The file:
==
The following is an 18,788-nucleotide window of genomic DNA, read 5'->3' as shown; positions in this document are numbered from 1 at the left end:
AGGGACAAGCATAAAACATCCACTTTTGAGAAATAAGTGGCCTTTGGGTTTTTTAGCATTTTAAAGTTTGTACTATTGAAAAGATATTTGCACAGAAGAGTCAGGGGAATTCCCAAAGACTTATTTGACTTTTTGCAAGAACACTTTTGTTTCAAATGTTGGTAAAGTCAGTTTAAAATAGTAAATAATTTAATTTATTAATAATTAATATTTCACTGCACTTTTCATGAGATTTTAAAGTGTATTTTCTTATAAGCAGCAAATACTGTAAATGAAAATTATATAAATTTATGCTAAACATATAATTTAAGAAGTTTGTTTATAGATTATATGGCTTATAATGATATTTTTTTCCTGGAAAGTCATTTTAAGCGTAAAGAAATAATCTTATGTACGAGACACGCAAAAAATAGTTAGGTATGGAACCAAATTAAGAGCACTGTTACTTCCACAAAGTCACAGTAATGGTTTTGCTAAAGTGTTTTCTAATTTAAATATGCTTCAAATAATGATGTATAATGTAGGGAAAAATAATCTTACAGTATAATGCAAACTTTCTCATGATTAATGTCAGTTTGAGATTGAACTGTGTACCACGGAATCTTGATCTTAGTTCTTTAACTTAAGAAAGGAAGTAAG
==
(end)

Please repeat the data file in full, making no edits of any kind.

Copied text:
The following is an 18,788-nucleotide window of genomic DNA, read 5'->3' as shown; positions in this document are numbered from 1 at the left end:
AGGGACAAGCATAAAACATCCACTTTTGAGAAATAAGTGGCCTTTGGGTTTTTTAGCATTTTAAAGTTTGTACTATTGAAAAGATATTTGCACAGAAGAGTCAGGGGAATTCCCAAAGACTTATTTGACTTTTTGCAAGAACACTTTTGTTTCAAATGTTGGTAAAGTCAGTTTAAAATAGTAAATAATTTAATTTATTAATAATTAATATTTCACTGCACTTTTCATGAGATTTTAAAGTGTATTTTCTTATAAGCAGCAAATACTGTAAATGAAAATTATATAAATTTATGCTAAACATATAATTTAAGAAGTTTGTTTATAGATTATATGGCTTATAATGATATTTTTTTCCTGGAAAGTCATTTTAAGCGTAAAGAAATAATCTTATGTACGAGACACGCAAAAAATAGTTAGGTATGGAACCAAATTAAGAGCACTGTTACTTCCACAAAGTCACAGTAATGGTTTTGCTAAAGTGTTTTCTAATTTAAATATGCTTCAAATAATGATGTATAATGTAGGGAAAAATAATCTTACAGTATAATGCAAACTTTCTCATGATTAATGTCAGTTTGAGATTGAACTGTGTACCACGGAATCTTGATCTTAGTTCTTTAACTTAAGAAAGGAAGTAAG